Rules for pasting large text to Gutenberg / WordPress

Here’s the rule of thumb:

  1. Gutenberg changes pasted large text into separate blocks, if you have two line separation between paragraphs,
  2. If you have single line paragraph separation then Gutenberg will paste whole text into single block.

If you’re pasting from Word or other rich editor then everything should be OK. But, if you’re pasting from some non-rich text editor (I am using Notepad++) and you have a single line paragraph separation then a short trick must be done prior pasting text to Gutenberg.

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Enabling XML-RPC access to your blog

Many on-line guides (like this one) says to simply go to Settings > Writing and under Remote Publishing to check the XML-RPC protocol checkbox, in order to enable XML-RPC access to your blog.

After that you should be able to access without any problems. When you try to do this via browser, you will most likely see “XML-RPC server accepts POST requests only” message. But, that is still a good news, which clearly confirms that XML-RPC access to your blog is enabled. Otherwise (i.e. without correct enable of XML-RPC) you would hit 403 Forbidden error instead.

If this isn’t working or if you need more fine-grained control over XML-RPC access to your blog then you may find some ideas worth to consider in this short article.

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Replacement for mb_strimwidth() which is part of php-mbstring package

One of blogs in my WordPress network is using some old, free theme that was using mb_strimwidth() function. This function is part of php-mbstring package which turned out to be disabled by default in my hosting configuration for PHP 7.2 (it is enabled by default for PHP 5.6).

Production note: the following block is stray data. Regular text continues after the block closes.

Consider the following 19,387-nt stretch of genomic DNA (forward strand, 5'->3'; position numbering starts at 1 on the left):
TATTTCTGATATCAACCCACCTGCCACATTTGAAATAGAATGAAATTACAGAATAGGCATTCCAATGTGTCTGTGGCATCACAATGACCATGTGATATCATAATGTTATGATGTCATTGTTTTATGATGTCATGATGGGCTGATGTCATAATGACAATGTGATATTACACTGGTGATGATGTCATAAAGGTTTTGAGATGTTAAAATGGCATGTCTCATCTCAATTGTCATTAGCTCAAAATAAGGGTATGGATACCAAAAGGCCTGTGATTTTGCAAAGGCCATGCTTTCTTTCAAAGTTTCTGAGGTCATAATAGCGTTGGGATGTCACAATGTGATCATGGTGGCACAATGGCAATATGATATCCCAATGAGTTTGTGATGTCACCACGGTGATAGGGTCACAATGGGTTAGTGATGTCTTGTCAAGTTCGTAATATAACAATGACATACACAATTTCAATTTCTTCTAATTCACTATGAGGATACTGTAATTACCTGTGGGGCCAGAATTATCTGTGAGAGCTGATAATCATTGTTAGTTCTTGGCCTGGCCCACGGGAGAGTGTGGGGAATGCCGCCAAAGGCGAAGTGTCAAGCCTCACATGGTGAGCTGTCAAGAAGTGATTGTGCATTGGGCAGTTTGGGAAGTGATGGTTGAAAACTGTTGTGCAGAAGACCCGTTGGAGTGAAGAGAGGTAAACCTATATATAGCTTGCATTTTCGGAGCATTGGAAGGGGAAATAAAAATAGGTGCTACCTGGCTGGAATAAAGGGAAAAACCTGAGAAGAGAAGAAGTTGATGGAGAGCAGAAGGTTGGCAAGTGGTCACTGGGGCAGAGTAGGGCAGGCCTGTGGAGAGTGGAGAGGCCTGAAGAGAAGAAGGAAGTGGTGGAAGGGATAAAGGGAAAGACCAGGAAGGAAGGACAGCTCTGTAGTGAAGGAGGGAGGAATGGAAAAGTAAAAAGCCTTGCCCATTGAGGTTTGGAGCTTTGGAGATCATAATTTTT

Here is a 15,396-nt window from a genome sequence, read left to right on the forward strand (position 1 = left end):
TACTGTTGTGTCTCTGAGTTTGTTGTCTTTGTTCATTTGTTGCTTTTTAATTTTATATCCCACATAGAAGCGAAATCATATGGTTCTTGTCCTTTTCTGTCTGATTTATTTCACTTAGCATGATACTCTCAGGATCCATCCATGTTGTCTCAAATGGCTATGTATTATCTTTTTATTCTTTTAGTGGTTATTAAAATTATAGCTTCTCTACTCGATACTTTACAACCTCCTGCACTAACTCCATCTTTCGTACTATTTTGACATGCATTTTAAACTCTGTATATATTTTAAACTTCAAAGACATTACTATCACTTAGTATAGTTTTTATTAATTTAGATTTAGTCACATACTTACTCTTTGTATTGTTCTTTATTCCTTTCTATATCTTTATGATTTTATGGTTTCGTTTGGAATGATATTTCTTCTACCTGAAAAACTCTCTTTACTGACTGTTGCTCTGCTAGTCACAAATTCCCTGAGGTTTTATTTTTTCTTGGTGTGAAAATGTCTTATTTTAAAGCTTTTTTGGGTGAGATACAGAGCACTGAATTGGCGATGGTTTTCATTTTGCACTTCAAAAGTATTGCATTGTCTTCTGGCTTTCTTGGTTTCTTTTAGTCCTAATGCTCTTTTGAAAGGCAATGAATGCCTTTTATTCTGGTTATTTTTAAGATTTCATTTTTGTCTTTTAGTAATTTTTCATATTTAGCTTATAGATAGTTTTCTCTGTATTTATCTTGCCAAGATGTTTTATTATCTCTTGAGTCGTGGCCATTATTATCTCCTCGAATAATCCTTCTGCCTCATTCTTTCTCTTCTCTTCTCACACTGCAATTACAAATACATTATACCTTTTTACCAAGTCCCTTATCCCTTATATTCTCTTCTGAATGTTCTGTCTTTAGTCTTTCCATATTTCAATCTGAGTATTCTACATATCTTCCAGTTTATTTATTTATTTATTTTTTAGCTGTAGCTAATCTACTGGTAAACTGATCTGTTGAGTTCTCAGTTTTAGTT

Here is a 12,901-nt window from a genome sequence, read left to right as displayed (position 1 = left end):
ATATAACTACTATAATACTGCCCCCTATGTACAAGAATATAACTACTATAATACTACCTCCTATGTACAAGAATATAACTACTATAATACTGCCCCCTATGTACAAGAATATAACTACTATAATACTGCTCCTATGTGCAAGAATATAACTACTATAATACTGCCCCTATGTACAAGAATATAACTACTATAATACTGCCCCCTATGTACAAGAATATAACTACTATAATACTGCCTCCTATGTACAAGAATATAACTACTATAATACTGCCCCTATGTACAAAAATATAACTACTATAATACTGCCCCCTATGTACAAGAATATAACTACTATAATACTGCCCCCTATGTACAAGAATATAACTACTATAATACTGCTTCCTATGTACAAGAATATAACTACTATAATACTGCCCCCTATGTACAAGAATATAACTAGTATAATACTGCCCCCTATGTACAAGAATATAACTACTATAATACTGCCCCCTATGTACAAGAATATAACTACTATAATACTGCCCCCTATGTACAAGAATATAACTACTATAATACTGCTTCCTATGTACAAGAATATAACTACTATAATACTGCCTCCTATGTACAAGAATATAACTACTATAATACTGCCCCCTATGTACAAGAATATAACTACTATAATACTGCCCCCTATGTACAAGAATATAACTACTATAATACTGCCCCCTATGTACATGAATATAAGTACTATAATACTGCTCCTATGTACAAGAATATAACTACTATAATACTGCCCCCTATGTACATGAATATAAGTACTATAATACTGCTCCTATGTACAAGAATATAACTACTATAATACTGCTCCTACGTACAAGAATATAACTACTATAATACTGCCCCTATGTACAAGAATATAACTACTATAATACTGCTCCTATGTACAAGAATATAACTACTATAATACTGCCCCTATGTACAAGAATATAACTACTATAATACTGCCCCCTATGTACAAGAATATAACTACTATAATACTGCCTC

After enabling PHP 7.2 in my hosting configuration it turned out one of my blogs stopped showing content (showing those damn two small smilies instead). After enabling wp_debug mode it turned out that theme was using mb_strimwidth() that was part of disabled php-mbstring package.

The mb_strlen is not part of that package, seems to be part of core PHP and can be used as a workaround.

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Markdown formatting in block elements in WordPress

Markdown formatter in WordPress (Jetpack’s one) by default does not format parts inside block elements:

<div style="margin-left: 50px">
Thus, _this_ will **not** work!

But, with addition of markdown="1" you can enable the magic:

<div style="margin-left: 50px" markdown="1">
And _this_ **will** work!

I love simple solutions!

Test page for Markdown on Save Improved plugin

This is a dummy example post body, that can be used for testing Markdown rendering in any WordPress post or in any Markdown supporting page at all. I wrote it months ago and started using it for testing Markdown on Save Improved plugin. But then in turned out, that this quick sheet can be used virtually everwhere, where Markdown can be used. Just paste everything or selected part to test and verify Markdown in your blog, website, service etc.

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Print correct date in languages other than English

Unlike in English, full date written in many other languages (i.e. in Polish) has month written in genitive case. Neither WordPress (the_time()) nor PHP itself (date() on which the_time() is built on) supports writing dates in such format, so you’ve got to help yourself. This isn’t a hard task and there are many approaches to solve this problem across Internet. Here, I present on of the solution, ready to be used both in one, single theme or across entire WordPress Network.

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Hiding blog from guests or setting up ‘Under Construction’ site

WPRecipes has a quick and clean example of using shortcodes in WordPress in general and a particular example of restricting part of post (text, media or anything) to be visible only to registered users. This is quite nice example of doing so, without need of extra plugin for this purpose. You could also learn from here an overall knowledge of using shortcodes in WordPress, if you’re not familiar with that.

Keep in mind that this tips is for hiding part of post from guests. If you want to hide entire post, simply publish it as Private (all posts and pages are published as Public by default) — look in post or page settings.

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Fixing small but annoying issues in Dashboard in WordPress Network

There are three small, but annoying things in Admin Dashboard that I always encounter, when dealing with WordPress Network installation:

  • My Sites menu items order,
  • slow loading of that menu,